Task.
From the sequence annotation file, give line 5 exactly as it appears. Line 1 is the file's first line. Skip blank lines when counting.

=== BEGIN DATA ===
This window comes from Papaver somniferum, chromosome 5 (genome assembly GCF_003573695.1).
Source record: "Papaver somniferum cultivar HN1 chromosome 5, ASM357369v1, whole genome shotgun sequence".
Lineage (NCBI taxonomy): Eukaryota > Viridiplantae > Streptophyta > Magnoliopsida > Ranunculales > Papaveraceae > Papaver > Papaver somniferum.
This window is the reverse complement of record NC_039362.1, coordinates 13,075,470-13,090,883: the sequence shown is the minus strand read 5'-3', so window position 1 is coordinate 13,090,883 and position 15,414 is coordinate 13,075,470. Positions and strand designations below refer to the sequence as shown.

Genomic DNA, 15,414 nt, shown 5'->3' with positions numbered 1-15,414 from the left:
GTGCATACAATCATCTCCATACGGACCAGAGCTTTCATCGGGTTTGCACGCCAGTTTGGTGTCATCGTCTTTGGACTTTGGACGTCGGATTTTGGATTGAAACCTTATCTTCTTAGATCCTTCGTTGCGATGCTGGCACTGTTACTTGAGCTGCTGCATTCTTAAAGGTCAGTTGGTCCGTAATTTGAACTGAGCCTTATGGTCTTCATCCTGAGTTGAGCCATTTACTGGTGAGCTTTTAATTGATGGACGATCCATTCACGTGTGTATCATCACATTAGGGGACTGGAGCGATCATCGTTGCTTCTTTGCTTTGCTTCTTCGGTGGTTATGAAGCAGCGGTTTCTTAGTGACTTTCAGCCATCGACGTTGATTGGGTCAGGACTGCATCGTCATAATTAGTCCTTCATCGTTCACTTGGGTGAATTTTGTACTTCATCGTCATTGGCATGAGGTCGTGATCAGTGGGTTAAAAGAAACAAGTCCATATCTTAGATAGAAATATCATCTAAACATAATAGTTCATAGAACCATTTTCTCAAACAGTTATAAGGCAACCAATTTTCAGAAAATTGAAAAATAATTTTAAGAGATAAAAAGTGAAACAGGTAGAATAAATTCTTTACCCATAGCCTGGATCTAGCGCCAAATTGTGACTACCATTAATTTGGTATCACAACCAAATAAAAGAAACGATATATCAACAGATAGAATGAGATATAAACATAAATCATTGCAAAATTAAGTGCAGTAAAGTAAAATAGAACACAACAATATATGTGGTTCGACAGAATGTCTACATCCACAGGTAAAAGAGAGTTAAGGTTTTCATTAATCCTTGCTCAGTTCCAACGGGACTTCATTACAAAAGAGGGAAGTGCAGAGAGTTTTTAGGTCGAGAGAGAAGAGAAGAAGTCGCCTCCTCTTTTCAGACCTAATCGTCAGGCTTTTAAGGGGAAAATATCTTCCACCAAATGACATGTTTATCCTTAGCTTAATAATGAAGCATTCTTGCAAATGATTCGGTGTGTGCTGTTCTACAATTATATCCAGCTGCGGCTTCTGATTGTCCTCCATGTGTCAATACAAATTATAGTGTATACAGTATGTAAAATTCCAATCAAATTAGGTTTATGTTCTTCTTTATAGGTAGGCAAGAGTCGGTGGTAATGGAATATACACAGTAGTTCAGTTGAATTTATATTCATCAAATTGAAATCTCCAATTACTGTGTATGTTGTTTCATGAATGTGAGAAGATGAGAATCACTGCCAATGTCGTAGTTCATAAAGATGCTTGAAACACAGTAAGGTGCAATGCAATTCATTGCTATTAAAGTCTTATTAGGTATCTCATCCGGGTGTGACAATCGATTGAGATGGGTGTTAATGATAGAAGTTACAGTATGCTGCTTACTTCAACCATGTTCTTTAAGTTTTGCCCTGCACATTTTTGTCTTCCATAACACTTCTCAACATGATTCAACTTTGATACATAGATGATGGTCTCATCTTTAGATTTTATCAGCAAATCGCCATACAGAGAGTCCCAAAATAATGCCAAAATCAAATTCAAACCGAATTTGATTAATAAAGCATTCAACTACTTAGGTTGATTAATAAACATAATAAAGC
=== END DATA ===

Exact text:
Genomic DNA, 15,414 nt, shown 5'->3' with positions numbered 1-15,414 from the left: